Chan: Global trade and investment were weakened by the pandemic as many travelling and business plans were shelved or postponed last year. Looking forward in 2021 and beyond, what do you see as the most promising sectors or areas for the Netherlands-Hong Kong collaboration?
Van den Berg: Despite the unprecedented scale of the current global health emergency, the economic foundations of both the Netherlands and Hong Kong remain solid. Many businesses are anxiously longing for the world to reopen and to resume travelling and investing. With the uptick in vaccinations, there are good reasons to be cautiously optimistic. In fact, the Netherlands, in line with the EU-wide recommendations, has started to welcome travellers, business or leisure, from Hong Kong since 24 June. As for the Dutch and wider European business community, many, including myself, have great hope that Hong Kong would consider reciprocating these moves by taking further steps to open up its border for international travel.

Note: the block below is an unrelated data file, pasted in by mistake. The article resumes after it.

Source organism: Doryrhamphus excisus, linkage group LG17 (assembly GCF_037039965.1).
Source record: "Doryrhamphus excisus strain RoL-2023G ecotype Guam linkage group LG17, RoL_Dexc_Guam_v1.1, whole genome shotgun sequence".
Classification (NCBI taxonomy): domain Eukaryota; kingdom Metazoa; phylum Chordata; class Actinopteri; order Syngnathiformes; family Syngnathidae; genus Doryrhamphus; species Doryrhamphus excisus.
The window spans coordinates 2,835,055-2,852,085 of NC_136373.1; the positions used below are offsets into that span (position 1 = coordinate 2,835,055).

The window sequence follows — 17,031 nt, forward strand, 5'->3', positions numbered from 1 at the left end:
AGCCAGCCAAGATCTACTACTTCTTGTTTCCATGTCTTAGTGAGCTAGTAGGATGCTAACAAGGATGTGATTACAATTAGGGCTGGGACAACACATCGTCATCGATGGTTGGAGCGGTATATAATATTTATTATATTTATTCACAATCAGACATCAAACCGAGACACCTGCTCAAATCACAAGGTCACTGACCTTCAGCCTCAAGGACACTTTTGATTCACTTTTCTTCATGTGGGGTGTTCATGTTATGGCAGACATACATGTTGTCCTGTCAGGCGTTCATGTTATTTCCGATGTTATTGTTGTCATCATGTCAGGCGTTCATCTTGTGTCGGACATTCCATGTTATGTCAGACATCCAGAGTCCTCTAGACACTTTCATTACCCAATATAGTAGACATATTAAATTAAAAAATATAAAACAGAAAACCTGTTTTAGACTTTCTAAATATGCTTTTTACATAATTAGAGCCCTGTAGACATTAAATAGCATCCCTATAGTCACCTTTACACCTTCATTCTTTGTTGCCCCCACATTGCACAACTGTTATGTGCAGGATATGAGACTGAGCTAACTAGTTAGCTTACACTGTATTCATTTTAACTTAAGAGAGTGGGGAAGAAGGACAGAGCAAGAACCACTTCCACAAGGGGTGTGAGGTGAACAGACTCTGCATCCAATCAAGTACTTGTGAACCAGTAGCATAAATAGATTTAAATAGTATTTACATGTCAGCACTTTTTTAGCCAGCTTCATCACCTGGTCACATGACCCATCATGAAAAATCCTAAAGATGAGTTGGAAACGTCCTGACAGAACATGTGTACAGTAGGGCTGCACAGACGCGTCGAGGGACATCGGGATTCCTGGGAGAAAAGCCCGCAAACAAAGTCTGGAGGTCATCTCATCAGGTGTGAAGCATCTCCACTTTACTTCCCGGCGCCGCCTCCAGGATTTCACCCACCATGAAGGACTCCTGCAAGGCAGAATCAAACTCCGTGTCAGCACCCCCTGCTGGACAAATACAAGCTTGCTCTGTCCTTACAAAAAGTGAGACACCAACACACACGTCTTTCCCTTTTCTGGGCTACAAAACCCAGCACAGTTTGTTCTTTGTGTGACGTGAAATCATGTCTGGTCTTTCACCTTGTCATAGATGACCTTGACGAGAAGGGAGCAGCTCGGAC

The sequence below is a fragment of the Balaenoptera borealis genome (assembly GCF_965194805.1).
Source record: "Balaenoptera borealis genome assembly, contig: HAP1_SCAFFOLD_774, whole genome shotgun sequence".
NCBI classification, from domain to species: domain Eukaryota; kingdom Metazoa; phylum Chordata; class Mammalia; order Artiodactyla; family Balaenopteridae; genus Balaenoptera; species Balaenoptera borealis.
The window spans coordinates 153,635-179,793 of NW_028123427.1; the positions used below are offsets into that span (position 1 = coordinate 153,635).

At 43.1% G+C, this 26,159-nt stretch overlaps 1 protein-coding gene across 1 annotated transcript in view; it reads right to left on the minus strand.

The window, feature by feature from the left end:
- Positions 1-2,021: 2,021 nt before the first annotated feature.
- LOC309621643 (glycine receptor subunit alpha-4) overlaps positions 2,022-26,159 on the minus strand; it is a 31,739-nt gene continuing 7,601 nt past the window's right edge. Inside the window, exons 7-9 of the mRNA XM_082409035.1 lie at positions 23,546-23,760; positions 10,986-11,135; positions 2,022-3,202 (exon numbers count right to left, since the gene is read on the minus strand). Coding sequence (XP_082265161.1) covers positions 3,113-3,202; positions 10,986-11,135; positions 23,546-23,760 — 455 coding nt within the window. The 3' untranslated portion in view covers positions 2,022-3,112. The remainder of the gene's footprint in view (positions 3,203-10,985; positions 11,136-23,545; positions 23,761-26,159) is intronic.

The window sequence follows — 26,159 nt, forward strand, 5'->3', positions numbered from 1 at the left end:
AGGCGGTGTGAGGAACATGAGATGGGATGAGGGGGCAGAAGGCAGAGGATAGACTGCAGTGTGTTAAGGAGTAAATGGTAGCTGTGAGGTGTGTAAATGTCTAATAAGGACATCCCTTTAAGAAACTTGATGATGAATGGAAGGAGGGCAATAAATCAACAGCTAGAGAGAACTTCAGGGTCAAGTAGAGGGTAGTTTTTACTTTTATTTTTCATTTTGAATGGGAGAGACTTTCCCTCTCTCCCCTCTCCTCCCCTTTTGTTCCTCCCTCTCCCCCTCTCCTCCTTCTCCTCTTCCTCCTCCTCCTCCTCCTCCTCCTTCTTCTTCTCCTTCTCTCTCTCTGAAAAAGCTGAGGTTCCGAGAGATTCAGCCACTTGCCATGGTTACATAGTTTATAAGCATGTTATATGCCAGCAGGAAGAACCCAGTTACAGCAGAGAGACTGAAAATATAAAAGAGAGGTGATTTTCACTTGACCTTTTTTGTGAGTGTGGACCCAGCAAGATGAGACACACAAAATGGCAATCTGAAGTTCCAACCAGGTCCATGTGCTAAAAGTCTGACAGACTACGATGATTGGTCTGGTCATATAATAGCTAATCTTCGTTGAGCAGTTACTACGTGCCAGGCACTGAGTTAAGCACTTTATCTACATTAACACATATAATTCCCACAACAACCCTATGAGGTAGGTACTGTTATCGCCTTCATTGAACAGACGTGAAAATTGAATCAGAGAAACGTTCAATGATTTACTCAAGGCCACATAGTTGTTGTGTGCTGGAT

Most if not all the promising sectors and business areas for bilateral collaboration will continue to see good potential ahead. Just to name a few, we believe finance, in particular green finance, logistics, trade (merchandise and services) and design will lead the way, while anything related to sustainability, especially high-tech innovations should also be high on our agenda, given the common threats of climate change.
As a good illustration, my Consulate hosted in June a hybrid event on tackling food waste, which underscored the momentum to share best practices and work together on the related topics. This goes without saying that health sciences is another area that has clearly risen to prominence amid the pandemic, widening the window of opportunity for deepening co-operation.